A major donation to research in blood diseases

Published 2009-04-08 00:00. Updated 2013-11-26 10:24

[PRESS RELEASE 8 APRIL 2009] Physician and KI alumnus Åke Olsson, previously active at hospitals in Södertälje and Nacka, has bequeathed SEK 50 million to found Dr Åke Olsson's Foundation for Haematological Research. Beneficiary of the foundation is Karolinska Institutet and the first recipients of the grants are researchers Marianne Farnebo, Alf Grandien, Weng-Onn Lui and Lisa Westerberg.

"It is a great honour and a pleasure to receive such a large donation from a physician colleague. The money has been awarded to the foremost research projects in the field of blood diseases at Karolinska Institutet. The researchers have been asked to describe their research projects, and after an evaluation procedure the best projects have been selected", says Harriet Wallberg-Henriksson, President of Karolinska Institutet.

Dr Åke Olsson's Foundation aims to stimulate the development of new expertise within haematology. It is for this reason that projects in a crucial but early stage of development will be supported, since these projects may have a hard time to obtain funding from other sources. The awardees' in 2009 are granted SEK 500,000 for one year, but larger awards may be granted in the future if larger projects are in their initial phases.

"Sweden and Karolinska Institutet have a long history of success in the medical field. It is for this reason that the foundation has an earnest desire to ensure that the research remains at the international forefront", says Lil Ryott, Chair of Dr Åke Olsson's Foundation. Other members of the foundation are lawyer Fred Wennerholm and Harriet Wallberg-Henriksson.

"Furthermore, haematology is a field that has been given priority in the Karolinska Institutet campaign "Breakthroughs for Life", which will culminate during the 200-year anniversary of the university in 2010. It is therefore particularly gratifying to be able to announce the donation from Dr Åke Olsson, and we hope that it will have an impact in the search for new treatments for patients suffering from blood diseases", says Lil Ryott.

Grantees' in 2009:

Marianne Farnebo

Marianne Farnebo
Marianne Farnebo.Photo: Private

Marianne Farnebo works at the Department of Oncology-Pathology on the recently discovered gene Wrap53, proven to play a crucial role in cancer. Farnebo is investigating the function of Wrap53, and is developing new drugs to inhibit the expression of Wrap53 in tumours.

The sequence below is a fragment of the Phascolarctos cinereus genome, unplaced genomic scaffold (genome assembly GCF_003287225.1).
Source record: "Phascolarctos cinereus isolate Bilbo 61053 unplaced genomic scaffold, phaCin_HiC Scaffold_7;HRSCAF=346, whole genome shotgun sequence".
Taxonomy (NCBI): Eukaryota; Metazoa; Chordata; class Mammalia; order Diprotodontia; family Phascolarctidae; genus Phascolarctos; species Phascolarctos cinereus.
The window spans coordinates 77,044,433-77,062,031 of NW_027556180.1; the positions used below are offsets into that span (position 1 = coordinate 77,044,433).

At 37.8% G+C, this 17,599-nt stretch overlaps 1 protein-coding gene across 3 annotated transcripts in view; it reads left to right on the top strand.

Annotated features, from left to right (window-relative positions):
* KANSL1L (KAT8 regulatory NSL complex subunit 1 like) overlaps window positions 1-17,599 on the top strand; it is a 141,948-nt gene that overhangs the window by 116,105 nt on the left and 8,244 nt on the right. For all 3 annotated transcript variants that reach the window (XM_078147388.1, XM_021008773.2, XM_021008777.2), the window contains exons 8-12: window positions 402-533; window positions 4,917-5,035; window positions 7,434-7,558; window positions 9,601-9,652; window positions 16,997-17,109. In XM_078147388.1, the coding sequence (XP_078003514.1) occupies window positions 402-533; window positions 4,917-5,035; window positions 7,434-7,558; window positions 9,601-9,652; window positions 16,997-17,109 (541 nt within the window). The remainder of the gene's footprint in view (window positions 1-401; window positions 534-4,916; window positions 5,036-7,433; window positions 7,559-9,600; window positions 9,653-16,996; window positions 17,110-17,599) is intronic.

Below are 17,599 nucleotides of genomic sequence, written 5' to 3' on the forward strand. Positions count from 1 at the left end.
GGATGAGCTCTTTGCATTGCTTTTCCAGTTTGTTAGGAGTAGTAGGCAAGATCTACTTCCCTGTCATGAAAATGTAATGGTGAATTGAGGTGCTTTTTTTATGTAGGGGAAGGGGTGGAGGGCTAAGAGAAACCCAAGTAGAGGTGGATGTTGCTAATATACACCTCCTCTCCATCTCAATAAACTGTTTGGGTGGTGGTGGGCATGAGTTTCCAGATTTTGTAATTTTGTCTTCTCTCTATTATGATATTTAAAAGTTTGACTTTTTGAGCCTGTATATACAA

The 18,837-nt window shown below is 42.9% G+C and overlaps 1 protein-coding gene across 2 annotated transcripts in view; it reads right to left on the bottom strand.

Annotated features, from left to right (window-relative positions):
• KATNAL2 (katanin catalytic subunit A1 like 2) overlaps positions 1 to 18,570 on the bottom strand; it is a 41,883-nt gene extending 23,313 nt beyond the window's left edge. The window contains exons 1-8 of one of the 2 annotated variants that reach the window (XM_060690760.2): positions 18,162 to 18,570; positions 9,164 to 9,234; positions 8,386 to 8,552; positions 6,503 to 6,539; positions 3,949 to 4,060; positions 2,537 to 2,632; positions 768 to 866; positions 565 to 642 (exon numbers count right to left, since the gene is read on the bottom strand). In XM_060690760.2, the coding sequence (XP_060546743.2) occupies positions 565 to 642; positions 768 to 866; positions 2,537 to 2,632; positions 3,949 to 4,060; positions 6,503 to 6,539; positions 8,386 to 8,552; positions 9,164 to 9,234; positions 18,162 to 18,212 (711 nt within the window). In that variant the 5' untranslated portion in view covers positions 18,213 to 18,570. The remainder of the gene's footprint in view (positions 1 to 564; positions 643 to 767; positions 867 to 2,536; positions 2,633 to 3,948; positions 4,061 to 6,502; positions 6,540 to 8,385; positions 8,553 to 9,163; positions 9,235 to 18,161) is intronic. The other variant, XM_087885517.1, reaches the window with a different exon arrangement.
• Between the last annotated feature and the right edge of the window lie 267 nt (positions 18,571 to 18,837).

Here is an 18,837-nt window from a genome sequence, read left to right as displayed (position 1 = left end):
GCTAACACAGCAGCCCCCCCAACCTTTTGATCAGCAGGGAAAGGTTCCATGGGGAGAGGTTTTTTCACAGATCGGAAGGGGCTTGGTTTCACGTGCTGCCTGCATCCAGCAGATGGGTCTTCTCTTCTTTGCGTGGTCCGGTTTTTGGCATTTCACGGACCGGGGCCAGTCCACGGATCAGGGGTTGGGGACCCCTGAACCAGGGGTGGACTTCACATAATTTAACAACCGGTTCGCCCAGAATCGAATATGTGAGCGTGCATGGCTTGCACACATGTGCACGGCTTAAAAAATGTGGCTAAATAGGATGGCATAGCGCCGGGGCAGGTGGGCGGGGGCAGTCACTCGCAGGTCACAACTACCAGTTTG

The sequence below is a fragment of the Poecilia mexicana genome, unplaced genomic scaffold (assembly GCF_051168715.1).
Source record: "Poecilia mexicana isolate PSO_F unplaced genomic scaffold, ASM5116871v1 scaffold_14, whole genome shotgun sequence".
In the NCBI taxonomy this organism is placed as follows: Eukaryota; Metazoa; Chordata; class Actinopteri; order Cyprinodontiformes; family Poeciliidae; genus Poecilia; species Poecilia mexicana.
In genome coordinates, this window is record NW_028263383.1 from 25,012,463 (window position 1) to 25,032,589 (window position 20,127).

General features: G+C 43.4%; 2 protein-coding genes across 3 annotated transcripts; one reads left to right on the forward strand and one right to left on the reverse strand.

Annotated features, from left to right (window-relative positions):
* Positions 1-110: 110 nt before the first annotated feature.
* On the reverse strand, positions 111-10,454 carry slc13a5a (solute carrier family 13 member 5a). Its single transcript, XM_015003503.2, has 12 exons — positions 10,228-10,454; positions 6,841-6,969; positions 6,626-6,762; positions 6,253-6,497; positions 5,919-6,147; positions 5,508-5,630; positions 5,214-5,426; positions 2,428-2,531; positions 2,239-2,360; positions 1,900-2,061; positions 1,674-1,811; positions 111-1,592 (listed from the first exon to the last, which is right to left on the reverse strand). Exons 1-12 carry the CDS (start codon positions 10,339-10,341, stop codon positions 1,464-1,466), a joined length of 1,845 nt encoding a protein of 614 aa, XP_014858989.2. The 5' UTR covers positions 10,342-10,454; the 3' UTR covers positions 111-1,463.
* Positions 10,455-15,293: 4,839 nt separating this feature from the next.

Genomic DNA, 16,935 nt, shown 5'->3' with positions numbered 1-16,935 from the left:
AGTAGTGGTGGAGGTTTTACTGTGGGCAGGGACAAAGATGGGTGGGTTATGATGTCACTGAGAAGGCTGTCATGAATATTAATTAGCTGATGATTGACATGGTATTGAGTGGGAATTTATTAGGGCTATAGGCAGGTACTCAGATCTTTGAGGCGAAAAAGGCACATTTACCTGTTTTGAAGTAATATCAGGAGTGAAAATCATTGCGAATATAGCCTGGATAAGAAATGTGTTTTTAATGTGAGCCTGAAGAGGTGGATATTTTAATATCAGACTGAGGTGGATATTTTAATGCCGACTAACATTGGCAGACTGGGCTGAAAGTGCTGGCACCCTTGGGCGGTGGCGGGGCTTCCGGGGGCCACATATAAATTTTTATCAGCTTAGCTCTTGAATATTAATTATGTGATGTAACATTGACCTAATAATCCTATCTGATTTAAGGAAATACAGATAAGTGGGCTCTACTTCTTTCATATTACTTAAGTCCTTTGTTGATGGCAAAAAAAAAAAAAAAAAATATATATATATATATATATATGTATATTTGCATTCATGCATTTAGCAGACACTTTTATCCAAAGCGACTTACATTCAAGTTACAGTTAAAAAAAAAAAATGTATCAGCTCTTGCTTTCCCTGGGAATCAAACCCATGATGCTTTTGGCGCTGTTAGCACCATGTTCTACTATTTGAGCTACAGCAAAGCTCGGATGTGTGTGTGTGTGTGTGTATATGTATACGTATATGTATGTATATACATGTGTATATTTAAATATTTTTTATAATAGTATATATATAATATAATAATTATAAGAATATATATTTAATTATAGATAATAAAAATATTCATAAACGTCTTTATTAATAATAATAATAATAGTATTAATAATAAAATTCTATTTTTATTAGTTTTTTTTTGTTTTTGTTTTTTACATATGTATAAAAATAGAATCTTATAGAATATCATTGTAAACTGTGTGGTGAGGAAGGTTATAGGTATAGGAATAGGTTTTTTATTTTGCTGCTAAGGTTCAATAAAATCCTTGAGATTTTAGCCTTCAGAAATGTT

Alf Grandien

Alf Grandien
Alf Grandien.Photo: Håkan Flank

Alf Grandien's research at the Department of Medicine at Huddinge is focused on developing methods for the production of induced pluripotent stem cells (iPS) from samples of bone marrow from patients with haematological diseases. The overall aim is to use iPS as a treatment of various currently incurable haematological diseases.

Weng-Onn Lui

Weng-Onn Lui
Weng-Onn Lui.Photo: Fahad Al-Zadjali

Weng-Onn Lui works at the Department of Molecular Medicine and Surgery. His research aims at identify specific microRNAs involved in lymphomas, characterize their functions and understand their roles in tumor development and progression. The ultimate goal is to identify specific microRNAs that can be used in clinical medicine for cancer diagnosis and prognosis or treatment of human cancer.

Lisa Westerberg

Lisa Westerberg
Lisa Westerberg.Photo: Emilie Domange Jordö

Lisa Westerberg works at the Department of Medicine in Solna. During primary immune deficiency disorders many cases lead to a high risk of developing cancer in immune cells. Westerberg focuses on clarifying underlying cause by studying Wiskott-Aldrich syndrome and congenital neutropenia.

For more information about research at Karolinska Institutet, contact:

For more information about the "Breakthroughs for Life" campaign, contact: